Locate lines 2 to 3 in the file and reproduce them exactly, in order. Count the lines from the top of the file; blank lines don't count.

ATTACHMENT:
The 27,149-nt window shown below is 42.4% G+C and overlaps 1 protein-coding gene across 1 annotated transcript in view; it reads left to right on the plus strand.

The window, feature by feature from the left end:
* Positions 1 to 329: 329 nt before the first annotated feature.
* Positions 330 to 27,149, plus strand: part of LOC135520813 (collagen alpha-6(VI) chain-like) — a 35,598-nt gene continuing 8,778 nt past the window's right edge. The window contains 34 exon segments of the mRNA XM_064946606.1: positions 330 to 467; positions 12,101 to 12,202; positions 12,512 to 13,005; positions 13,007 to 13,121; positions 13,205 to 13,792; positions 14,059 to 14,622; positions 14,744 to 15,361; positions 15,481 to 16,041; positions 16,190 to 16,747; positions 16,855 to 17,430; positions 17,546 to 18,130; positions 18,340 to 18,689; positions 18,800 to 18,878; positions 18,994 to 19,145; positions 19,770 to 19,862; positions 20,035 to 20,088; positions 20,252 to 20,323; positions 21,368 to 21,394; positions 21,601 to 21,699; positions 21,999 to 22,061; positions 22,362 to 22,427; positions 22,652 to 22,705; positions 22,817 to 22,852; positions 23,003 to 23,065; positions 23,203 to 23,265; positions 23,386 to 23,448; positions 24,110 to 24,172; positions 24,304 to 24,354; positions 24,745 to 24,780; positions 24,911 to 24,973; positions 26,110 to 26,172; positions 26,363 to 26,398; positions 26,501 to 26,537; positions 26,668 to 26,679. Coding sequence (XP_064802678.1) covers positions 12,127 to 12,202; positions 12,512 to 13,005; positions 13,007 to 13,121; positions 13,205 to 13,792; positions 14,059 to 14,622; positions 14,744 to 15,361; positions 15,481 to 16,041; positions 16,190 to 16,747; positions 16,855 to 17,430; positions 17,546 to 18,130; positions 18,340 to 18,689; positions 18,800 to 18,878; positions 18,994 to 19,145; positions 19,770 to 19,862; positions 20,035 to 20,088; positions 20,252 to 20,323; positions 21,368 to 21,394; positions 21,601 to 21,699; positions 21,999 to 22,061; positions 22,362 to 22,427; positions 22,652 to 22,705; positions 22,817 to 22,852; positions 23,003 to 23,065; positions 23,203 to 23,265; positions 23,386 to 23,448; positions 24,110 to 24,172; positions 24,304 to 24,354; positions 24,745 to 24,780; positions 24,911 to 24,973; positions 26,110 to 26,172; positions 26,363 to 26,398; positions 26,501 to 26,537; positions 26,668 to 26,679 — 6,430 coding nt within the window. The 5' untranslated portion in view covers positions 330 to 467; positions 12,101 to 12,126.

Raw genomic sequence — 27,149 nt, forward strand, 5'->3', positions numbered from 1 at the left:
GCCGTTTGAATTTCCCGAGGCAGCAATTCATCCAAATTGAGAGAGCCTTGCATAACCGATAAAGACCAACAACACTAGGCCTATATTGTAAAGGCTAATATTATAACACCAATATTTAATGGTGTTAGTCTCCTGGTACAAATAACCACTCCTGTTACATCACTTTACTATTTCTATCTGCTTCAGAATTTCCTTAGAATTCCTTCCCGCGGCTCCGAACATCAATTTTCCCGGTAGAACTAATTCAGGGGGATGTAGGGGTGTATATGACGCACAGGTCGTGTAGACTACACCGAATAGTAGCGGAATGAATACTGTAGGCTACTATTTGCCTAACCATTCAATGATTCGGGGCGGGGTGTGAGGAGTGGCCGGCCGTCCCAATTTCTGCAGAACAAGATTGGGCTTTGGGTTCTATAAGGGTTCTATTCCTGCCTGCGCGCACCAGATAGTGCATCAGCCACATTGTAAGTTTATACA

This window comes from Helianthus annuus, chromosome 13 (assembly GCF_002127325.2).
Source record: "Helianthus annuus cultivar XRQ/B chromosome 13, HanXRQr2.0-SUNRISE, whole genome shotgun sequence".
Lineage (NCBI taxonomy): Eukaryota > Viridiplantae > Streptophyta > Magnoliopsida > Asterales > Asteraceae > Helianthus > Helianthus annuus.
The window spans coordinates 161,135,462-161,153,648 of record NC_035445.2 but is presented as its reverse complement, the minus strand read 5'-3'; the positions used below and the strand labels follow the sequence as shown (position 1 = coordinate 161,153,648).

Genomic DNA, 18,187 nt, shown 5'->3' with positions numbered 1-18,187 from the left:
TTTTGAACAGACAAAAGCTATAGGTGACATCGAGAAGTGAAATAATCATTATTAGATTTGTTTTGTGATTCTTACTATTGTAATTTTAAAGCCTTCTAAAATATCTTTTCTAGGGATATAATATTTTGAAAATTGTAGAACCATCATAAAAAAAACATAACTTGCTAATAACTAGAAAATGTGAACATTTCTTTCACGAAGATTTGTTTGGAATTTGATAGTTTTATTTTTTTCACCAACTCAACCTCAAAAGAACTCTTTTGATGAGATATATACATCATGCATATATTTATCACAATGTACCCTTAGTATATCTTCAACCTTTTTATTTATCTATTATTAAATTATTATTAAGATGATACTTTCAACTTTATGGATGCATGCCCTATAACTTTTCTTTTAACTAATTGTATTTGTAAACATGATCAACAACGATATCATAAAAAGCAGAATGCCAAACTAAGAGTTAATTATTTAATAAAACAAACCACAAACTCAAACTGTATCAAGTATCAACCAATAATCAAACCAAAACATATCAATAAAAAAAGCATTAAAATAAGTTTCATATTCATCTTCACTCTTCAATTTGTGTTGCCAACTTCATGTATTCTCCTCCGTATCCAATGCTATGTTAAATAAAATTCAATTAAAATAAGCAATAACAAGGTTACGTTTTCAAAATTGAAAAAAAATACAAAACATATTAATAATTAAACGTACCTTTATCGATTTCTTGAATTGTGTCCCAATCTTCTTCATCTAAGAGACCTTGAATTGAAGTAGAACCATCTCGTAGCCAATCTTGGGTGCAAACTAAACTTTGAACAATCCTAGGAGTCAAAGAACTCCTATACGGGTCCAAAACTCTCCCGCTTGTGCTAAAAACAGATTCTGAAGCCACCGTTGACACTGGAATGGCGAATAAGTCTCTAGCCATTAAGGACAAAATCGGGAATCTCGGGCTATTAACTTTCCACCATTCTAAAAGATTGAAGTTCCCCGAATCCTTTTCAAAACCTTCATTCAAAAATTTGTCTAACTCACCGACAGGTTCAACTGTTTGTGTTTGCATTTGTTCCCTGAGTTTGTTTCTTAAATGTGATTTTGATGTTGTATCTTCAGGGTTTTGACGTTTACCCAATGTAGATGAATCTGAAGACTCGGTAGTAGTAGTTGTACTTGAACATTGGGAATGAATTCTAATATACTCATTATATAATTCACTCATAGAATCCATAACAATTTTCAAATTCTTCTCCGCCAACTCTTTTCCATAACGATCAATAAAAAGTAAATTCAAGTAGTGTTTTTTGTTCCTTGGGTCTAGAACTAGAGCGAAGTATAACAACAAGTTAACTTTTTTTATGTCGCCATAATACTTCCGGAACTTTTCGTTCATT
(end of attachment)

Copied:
The window, feature by feature from the left end:
* Positions 1 to 329: 329 nt before the first annotated feature.